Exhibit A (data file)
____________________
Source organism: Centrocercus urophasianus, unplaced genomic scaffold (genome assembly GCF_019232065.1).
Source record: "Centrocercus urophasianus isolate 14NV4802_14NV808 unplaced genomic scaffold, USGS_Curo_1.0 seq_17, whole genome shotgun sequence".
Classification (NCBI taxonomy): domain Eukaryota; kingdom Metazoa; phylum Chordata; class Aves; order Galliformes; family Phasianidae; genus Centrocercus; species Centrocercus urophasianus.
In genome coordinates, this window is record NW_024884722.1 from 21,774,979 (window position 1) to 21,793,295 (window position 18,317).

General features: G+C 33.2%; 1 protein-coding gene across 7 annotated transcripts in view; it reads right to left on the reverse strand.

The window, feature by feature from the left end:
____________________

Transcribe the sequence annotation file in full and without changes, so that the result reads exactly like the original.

Source organism: Centrocercus urophasianus, unplaced genomic scaffold (genome assembly GCF_019232065.1).
Source record: "Centrocercus urophasianus isolate 14NV4802_14NV808 unplaced genomic scaffold, USGS_Curo_1.0 seq_17, whole genome shotgun sequence".
Classification (NCBI taxonomy): domain Eukaryota; kingdom Metazoa; phylum Chordata; class Aves; order Galliformes; family Phasianidae; genus Centrocercus; species Centrocercus urophasianus.
In genome coordinates, this window is record NW_024884722.1 from 21,774,979 (window position 1) to 21,793,295 (window position 18,317).

General features: G+C 33.2%; 1 protein-coding gene across 7 annotated transcripts in view; it reads right to left on the reverse strand.

The window, feature by feature from the left end: